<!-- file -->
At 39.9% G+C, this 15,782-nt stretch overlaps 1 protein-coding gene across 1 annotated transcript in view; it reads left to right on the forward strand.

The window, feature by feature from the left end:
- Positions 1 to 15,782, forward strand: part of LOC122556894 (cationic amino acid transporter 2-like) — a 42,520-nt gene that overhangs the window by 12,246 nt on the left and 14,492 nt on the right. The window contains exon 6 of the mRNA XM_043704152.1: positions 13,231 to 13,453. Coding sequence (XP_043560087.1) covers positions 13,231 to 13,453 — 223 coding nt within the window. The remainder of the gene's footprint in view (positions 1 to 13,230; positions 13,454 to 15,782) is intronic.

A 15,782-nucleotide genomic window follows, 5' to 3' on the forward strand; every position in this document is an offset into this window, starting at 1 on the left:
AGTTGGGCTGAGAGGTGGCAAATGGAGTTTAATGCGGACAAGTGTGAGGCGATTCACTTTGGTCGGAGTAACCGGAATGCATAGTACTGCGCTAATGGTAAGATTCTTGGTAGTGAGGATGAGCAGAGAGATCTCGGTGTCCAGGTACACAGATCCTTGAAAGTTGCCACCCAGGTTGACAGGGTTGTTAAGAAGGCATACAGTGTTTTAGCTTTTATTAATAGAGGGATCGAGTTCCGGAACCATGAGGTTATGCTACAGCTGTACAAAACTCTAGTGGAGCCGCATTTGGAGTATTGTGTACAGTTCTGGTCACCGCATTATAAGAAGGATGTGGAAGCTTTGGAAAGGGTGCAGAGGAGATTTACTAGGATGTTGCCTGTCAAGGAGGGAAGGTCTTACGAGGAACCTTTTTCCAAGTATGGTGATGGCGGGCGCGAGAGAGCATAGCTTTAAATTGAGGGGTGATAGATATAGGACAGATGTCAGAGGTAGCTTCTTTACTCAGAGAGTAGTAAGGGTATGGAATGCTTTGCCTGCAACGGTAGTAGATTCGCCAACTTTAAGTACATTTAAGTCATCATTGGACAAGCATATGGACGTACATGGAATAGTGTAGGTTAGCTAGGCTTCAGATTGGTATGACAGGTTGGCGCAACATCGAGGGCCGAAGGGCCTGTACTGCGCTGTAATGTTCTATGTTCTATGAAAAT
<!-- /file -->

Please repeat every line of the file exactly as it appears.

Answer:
At 39.9% G+C, this 15,782-nt stretch overlaps 1 protein-coding gene across 1 annotated transcript in view; it reads left to right on the forward strand.

The window, feature by feature from the left end:
- Positions 1 to 15,782, forward strand: part of LOC122556894 (cationic amino acid transporter 2-like) — a 42,520-nt gene that overhangs the window by 12,246 nt on the left and 14,492 nt on the right. The window contains exon 6 of the mRNA XM_043704152.1: positions 13,231 to 13,453. Coding sequence (XP_043560087.1) covers positions 13,231 to 13,453 — 223 coding nt within the window. The remainder of the gene's footprint in view (positions 1 to 13,230; positions 13,454 to 15,782) is intronic.

A 15,782-nucleotide genomic window follows, 5' to 3' on the forward strand; every position in this document is an offset into this window, starting at 1 on the left:
AGTTGGGCTGAGAGGTGGCAAATGGAGTTTAATGCGGACAAGTGTGAGGCGATTCACTTTGGTCGGAGTAACCGGAATGCATAGTACTGCGCTAATGGTAAGATTCTTGGTAGTGAGGATGAGCAGAGAGATCTCGGTGTCCAGGTACACAGATCCTTGAAAGTTGCCACCCAGGTTGACAGGGTTGTTAAGAAGGCATACAGTGTTTTAGCTTTTATTAATAGAGGGATCGAGTTCCGGAACCATGAGGTTATGCTACAGCTGTACAAAACTCTAGTGGAGCCGCATTTGGAGTATTGTGTACAGTTCTGGTCACCGCATTATAAGAAGGATGTGGAAGCTTTGGAAAGGGTGCAGAGGAGATTTACTAGGATGTTGCCTGTCAAGGAGGGAAGGTCTTACGAGGAACCTTTTTCCAAGTATGGTGATGGCGGGCGCGAGAGAGCATAGCTTTAAATTGAGGGGTGATAGATATAGGACAGATGTCAGAGGTAGCTTCTTTACTCAGAGAGTAGTAAGGGTATGGAATGCTTTGCCTGCAACGGTAGTAGATTCGCCAACTTTAAGTACATTTAAGTCATCATTGGACAAGCATATGGACGTACATGGAATAGTGTAGGTTAGCTAGGCTTCAGATTGGTATGACAGGTTGGCGCAACATCGAGGGCCGAAGGGCCTGTACTGCGCTGTAATGTTCTATGTTCTATGAAAAT